Never known for its brevity, the FDA's cardio-renal division released a nearly 300-page briefing document (PDF file) ahead of an advisory panel meeting regarding Cardiome's (Nasdaq: CRME ) lead drug. The hearing, scheduled for Tuesday, will weigh the approval of Vernakalant, a treatment for abnormal heart rhythms.
Cardiome and marketing partner Astellas Pharma first filed a New Drug Application for Vernakalant in March 2006, after two successful phase 3 trials, but the application was not accepted because of "deficiencies" in the filing. Cardiome eventually corrected these issues, and it now has a PDUFA action date of Jan. 19, 2008.
Investors wanting only to read the shortcut version of the briefing document and get an overview of the FDA's thoughts (a luxury I didn't have) can skip to page 265, where they'll find the secondary reviewer's opinion of all the other individual opinions in the previous sections.
Numerous FDA reviewers in the briefing document were positive on the drug's efficacy and safety, and raised only minor concerns about Vernakalant. For instance, the pharmacometrics staff found that "the NDA is acceptable," and the statistical reviewers found significant evidence of the drug's efficacy in controlling atrial fibrillation. The secondary reviewer described the Vernakalant data as a "persuasive demonstration of efficacy."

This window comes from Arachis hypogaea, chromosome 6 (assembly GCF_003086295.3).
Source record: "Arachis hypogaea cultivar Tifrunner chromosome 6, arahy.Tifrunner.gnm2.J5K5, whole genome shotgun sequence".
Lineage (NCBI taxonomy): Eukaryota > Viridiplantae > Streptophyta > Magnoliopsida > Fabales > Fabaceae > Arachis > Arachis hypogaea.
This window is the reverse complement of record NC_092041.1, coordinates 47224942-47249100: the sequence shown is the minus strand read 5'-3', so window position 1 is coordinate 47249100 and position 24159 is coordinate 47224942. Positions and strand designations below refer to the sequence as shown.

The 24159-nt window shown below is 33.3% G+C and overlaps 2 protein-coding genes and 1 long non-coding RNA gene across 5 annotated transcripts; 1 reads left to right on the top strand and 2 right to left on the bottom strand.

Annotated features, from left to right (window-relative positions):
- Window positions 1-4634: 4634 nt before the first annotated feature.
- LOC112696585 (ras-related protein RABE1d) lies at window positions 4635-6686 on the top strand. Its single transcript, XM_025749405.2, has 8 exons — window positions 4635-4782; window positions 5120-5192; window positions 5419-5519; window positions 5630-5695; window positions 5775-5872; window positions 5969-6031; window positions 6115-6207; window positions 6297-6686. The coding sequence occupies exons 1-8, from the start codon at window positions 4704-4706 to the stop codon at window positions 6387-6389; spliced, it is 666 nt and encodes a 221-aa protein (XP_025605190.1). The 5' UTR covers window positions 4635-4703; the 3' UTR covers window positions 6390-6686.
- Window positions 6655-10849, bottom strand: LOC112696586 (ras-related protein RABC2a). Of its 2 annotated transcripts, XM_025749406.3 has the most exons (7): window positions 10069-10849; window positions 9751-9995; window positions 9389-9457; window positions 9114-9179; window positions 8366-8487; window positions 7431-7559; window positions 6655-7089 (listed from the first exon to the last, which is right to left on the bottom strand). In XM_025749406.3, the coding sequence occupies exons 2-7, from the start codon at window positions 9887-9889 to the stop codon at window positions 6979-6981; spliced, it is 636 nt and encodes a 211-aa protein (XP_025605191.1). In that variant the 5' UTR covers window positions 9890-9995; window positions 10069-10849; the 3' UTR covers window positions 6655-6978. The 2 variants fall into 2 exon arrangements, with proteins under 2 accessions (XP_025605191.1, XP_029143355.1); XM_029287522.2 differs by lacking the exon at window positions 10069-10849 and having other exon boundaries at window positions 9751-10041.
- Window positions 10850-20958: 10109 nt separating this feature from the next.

The mere fact that the FDA had to call an advisory committee meeting for opinions on Vernakalant suggests that its NDA is not a shoo-in for approval. (Or rejection, for that matter.) From 2002 to 2004, for example, only 31% of drugs subject to an advisory panel hearing were approved on the first go-round.
Nonetheless, numerous separate FDA reviewers in the briefing document wrote positively on the drug's efficacy and safety, raising only minor concerns about the drug. Unlike Genentech (NYSE: DNA ) last week, the odds are extremely high that Vernakalant will get a positive recommendation from the advisory panel.
Thus, the advisory panel will more likely help to delineate Vernakalant's labeling, and determine how broadly the drug will be used in different patient groups. When the drug's PDUFA date rolls around on Jan. 19, investors can thus expect approval, or at worst, a short delay to finalize labeling.
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